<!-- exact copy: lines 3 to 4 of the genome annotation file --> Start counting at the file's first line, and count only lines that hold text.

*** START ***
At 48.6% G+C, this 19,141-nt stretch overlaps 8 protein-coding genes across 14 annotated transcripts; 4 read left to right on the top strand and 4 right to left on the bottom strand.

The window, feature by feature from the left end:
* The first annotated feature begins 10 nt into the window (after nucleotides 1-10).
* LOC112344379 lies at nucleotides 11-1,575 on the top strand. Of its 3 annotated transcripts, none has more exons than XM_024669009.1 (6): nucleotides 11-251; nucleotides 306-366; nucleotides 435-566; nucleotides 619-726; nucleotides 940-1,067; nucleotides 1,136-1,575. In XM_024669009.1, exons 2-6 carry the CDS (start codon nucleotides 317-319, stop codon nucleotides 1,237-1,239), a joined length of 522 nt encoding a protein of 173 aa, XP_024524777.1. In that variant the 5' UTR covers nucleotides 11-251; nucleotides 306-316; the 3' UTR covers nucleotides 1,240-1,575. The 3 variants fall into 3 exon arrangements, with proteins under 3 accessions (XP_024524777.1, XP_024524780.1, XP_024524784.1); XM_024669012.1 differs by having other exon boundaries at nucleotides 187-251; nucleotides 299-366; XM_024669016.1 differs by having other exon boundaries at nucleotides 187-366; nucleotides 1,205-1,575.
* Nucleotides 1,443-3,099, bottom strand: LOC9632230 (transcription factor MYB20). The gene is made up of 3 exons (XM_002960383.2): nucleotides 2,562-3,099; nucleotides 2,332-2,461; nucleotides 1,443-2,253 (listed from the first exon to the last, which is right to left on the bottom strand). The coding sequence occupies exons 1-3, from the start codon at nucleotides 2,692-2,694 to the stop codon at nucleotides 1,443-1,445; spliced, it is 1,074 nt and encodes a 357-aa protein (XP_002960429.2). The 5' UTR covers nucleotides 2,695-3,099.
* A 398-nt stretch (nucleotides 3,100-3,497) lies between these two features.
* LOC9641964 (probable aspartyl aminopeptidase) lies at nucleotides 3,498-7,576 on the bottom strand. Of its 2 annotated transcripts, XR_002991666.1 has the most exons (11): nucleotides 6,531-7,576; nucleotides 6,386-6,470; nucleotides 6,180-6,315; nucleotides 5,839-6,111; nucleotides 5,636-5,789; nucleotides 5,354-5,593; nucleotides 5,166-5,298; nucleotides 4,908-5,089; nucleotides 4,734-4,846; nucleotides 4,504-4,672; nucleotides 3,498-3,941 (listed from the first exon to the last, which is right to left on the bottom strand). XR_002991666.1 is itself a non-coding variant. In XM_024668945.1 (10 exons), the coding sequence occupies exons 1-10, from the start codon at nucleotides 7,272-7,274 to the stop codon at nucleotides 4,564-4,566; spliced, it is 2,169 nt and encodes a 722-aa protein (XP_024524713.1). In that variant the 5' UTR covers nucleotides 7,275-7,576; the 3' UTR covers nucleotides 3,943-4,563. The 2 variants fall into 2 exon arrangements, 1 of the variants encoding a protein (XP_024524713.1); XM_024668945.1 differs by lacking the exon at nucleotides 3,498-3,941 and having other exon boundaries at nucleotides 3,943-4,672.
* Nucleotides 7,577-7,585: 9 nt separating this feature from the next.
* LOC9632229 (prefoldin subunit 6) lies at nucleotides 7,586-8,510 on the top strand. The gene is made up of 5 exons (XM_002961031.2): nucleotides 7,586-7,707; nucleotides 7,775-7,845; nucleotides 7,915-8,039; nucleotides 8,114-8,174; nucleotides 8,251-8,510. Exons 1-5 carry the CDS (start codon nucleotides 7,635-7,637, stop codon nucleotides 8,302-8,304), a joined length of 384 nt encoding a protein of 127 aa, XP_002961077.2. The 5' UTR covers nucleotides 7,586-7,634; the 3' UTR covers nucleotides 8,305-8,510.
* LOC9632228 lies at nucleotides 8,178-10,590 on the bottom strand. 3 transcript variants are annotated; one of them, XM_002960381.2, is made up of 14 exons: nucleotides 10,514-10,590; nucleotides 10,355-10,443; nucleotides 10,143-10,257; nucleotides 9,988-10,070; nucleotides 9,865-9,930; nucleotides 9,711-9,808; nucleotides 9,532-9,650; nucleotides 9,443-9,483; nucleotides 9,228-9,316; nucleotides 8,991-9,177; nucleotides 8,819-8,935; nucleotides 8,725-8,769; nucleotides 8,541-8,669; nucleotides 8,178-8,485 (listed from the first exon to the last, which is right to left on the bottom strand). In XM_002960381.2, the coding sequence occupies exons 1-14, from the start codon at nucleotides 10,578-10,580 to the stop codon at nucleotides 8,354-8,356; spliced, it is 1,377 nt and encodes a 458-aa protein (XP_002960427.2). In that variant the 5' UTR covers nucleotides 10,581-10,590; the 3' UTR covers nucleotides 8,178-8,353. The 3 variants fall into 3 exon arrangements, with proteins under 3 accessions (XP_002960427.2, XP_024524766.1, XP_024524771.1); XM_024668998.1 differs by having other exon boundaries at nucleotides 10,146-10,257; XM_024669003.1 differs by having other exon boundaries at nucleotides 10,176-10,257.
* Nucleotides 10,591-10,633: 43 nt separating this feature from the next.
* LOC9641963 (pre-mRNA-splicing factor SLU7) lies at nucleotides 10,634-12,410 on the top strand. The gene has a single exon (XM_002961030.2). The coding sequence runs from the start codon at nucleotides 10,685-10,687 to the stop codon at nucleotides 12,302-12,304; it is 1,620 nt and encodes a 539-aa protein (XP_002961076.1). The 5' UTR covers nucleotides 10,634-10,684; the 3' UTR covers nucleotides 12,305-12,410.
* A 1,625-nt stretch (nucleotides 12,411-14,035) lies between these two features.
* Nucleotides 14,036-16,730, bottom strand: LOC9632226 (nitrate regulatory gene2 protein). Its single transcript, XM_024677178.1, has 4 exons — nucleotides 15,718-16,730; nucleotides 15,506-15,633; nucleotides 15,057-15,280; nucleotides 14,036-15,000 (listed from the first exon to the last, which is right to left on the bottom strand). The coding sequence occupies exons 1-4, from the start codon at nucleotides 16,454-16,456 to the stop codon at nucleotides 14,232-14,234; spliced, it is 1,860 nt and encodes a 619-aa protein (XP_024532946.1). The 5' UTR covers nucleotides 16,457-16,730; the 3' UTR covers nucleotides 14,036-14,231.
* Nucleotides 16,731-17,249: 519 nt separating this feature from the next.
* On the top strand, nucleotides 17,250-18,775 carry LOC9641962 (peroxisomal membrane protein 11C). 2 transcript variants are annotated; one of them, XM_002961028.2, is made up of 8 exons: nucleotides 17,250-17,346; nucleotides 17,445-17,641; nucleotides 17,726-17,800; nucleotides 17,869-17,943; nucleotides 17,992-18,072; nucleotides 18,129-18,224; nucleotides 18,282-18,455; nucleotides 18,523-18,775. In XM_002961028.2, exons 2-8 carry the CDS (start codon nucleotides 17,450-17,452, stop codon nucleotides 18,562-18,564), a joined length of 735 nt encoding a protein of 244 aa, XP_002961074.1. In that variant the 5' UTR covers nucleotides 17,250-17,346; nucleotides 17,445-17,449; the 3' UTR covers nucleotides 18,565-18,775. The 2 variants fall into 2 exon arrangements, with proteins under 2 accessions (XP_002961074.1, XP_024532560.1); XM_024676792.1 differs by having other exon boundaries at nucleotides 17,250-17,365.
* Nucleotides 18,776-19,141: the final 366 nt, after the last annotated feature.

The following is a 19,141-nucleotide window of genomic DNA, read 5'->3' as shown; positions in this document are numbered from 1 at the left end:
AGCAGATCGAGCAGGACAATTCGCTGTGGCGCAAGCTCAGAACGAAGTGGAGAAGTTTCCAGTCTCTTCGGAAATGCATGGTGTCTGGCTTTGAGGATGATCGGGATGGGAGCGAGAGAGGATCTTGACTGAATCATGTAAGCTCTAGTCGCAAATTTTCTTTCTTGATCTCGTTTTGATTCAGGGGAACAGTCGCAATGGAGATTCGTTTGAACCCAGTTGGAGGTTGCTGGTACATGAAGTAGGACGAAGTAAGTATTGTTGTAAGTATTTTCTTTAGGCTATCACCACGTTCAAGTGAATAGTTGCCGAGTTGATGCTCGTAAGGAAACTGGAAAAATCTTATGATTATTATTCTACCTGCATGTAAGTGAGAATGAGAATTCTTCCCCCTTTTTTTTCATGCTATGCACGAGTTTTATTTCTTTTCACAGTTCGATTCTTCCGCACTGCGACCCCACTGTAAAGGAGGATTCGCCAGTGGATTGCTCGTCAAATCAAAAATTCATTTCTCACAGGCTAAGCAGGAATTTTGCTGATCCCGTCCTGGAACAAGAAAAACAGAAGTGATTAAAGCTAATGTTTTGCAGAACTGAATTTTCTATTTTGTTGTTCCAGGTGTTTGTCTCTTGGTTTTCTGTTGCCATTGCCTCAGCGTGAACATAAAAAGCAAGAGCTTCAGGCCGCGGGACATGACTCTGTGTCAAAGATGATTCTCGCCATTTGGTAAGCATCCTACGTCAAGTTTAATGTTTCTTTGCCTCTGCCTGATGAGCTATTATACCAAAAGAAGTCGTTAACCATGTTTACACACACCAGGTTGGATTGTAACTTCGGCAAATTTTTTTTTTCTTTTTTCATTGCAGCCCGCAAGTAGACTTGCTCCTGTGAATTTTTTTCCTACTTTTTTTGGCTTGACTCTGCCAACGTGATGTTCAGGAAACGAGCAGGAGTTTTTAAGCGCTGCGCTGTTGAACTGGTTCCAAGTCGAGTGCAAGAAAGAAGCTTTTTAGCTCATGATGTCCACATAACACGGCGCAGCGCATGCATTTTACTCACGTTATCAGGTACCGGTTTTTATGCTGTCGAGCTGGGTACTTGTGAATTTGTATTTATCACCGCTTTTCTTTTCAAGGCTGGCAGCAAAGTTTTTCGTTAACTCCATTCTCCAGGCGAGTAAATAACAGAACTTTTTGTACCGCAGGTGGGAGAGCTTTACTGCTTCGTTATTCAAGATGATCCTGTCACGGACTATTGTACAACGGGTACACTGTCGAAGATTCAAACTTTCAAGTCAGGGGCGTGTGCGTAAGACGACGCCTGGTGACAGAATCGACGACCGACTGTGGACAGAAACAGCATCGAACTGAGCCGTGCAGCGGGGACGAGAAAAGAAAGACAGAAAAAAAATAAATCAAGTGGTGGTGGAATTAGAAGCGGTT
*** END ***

* The first annotated feature begins 10 nt into the window (after nucleotides 1-10).
* LOC112344379 lies at nucleotides 11-1,575 on the top strand. Of its 3 annotated transcripts, none has more exons than XM_024669009.1 (6): nucleotides 11-251; nucleotides 306-366; nucleotides 435-566; nucleotides 619-726; nucleotides 940-1,067; nucleotides 1,136-1,575. In XM_024669009.1, exons 2-6 carry the CDS (start codon nucleotides 317-319, stop codon nucleotides 1,237-1,239), a joined length of 522 nt encoding a protein of 173 aa, XP_024524777.1. In that variant the 5' UTR covers nucleotides 11-251; nucleotides 306-316; the 3' UTR covers nucleotides 1,240-1,575. The 3 variants fall into 3 exon arrangements, with proteins under 3 accessions (XP_024524777.1, XP_024524780.1, XP_024524784.1); XM_024669012.1 differs by having other exon boundaries at nucleotides 187-251; nucleotides 299-366; XM_024669016.1 differs by having other exon boundaries at nucleotides 187-366; nucleotides 1,205-1,575.